The three most intense lines in the visible 6H5/2(1)→4G5/2 absorption at 10K (Fig. 2(c)) have been earlier attributed to the C2 centers . It was subsequently demonstrated , by a time-resolved quasi-selective technique, that the line denoted by C3i (17698 cm−1) corresponds to 6H5/2(1)→4G5/2(1) transition of C3i centers. The 300 K emission on this line at low concentrations has lifetime of ~8.4ms, larger than for lines attributed to C2 centers, 1.48 ms. The T effects on the visible absorption lines exhibit different behavior, the line C2 in 6H5/2(1)→4G5/2(1) absorption (17560 cm−1) (Fig. 2(c)) shifts to blue with ~6 cm−1 from 10 to 300 K, while the line C3i presents red shift of ~3.5 cm−1; the 6H5/2→4F3/2 absorption lines present blue shift of ~9 cm−1. Again for T>100 K the shifts of C2 lines exhibit almost linear T dependence with slope + 0.024 cm−1/°K for 6H5/2(1)→4G5/2(1), and + 0.035 cm−1/°K for 6H5/2(1)→4F3/2(2) lines; the red shift of C3i 6H5/2→4G5/2 line presents nonlinear T dependence.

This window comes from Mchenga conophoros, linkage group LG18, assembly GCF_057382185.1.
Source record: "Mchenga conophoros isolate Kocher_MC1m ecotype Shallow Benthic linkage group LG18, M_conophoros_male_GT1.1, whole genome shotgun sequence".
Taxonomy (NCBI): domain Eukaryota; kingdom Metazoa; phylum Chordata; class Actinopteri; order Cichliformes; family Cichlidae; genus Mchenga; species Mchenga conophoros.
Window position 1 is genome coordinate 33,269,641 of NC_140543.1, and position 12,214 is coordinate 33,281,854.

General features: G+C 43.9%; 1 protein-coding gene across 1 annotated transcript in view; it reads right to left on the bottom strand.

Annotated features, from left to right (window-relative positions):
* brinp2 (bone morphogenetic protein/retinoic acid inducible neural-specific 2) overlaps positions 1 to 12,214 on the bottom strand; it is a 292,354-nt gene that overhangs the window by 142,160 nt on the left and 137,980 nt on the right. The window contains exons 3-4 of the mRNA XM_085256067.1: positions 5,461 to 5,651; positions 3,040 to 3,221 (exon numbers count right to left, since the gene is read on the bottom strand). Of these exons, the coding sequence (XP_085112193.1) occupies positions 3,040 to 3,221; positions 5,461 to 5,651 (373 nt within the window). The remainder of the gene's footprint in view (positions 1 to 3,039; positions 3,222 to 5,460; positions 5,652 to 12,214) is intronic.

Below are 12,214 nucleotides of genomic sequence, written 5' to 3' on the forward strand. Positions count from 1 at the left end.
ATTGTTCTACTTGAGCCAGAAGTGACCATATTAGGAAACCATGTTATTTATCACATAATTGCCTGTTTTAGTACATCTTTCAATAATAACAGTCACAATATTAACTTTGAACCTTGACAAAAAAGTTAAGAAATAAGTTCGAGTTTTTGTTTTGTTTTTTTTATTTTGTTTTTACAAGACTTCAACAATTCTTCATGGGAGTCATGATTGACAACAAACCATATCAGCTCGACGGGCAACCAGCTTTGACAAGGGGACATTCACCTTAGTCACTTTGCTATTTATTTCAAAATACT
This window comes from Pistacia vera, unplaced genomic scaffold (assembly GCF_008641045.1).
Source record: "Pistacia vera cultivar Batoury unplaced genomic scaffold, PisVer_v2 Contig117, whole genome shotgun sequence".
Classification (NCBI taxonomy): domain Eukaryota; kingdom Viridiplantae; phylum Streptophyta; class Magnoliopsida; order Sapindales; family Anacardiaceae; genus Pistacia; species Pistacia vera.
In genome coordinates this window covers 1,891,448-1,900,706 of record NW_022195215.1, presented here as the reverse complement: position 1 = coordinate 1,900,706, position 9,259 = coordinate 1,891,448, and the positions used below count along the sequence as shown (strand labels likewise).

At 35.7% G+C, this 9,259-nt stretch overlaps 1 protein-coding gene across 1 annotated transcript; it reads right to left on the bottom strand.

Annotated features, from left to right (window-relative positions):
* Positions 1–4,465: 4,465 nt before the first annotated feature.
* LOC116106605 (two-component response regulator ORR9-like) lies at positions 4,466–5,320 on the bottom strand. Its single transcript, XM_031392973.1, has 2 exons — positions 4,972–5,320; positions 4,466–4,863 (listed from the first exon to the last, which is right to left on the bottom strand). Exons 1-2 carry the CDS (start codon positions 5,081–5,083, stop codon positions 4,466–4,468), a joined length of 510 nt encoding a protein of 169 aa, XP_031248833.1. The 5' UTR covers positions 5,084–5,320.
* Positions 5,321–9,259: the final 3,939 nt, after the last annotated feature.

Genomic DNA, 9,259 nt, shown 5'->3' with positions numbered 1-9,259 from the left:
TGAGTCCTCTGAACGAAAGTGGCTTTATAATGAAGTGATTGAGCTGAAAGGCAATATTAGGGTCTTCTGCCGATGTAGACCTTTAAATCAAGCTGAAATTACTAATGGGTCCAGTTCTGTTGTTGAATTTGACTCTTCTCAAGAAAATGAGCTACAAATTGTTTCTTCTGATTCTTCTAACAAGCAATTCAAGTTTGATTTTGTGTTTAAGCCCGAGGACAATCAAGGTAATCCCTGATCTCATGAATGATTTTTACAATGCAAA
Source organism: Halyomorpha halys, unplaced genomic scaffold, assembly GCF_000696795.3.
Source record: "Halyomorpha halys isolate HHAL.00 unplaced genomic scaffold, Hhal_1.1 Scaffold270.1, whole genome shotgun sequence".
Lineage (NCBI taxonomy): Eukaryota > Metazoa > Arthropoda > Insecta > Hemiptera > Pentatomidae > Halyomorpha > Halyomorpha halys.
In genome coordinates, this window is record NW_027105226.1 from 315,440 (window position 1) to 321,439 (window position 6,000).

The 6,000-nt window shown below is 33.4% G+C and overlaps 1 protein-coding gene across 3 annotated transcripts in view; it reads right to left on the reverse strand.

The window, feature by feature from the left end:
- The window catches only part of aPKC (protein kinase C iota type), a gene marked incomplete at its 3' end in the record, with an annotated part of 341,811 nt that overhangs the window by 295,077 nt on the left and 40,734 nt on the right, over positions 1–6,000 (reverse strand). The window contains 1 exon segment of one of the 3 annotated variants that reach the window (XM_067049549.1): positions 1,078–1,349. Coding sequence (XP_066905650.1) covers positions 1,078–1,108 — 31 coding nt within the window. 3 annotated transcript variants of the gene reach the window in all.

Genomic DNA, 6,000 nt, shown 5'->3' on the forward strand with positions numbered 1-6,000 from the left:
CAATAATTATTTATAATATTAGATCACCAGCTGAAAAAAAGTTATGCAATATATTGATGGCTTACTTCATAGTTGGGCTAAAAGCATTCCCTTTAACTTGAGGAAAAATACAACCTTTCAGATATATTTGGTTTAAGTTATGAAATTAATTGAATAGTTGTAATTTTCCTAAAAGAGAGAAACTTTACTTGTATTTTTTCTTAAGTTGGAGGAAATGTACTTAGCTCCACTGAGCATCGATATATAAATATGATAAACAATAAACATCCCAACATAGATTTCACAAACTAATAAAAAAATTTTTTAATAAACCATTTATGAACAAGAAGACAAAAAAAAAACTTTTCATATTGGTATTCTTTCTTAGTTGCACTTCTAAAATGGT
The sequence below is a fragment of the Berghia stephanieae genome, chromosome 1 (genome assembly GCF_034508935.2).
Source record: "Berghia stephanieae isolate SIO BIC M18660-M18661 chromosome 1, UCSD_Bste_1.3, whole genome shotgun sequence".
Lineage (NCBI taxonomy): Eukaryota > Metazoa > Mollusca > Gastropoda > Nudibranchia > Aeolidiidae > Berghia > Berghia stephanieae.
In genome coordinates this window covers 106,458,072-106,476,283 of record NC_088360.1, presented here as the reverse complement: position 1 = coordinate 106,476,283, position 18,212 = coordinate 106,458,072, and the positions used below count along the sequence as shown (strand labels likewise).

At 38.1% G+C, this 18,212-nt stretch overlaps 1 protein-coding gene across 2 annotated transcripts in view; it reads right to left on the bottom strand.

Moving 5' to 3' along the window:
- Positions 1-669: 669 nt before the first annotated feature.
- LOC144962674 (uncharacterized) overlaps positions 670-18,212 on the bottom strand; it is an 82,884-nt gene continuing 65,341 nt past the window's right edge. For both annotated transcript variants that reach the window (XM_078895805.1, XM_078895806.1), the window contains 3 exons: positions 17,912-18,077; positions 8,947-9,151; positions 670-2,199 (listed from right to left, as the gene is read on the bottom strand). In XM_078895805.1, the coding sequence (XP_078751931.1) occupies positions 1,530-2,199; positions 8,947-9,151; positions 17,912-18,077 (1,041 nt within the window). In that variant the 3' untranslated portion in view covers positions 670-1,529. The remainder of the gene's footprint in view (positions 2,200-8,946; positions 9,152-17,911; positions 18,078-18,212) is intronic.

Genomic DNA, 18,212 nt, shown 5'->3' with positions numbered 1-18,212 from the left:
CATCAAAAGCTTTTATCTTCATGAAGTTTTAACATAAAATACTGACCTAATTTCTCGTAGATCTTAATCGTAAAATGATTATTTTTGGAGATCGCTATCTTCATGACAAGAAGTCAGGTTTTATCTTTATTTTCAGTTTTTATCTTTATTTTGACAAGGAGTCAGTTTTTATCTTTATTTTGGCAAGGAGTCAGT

The T shift of the 4G5/2→6HJ (J = 5/2-9/2) of Sm:Y2O3 C2 emission lines, excited with a cw lamp filtered around ~405 nm (in a dominant electric-dipole transition 6H5/2→6P3/2), is also transition dependent (Fig. 2(d)): only the 4G5/2(1)→6H5/2(1) line shows blue T shift (~6 cm−1), while all the 4G5/2(1)→6H5/2(2,3) and 4G5/2(1)→6H7/2,9/2) lines show small (0-2.5 cm−1) red shifts. This indicates that the involved Stark levels of the 6H7/2, 6H9/2 manifolds as well as 6H5/2(2,3) levels are shifted to blue with similar (or slightly larger) quantities than the emitting 4G5/2(1) level (Table 1). The blue shift of C2 4G5/2(1)→6H5/2(1) emission could be connected to the fact that we took the ground level H5/2(1) as the zero reference point at all T. The emission lines broaden, from 6 to 22 cm−1 between 10 and 300 K for 4G5/2(1)→6H7/2(1).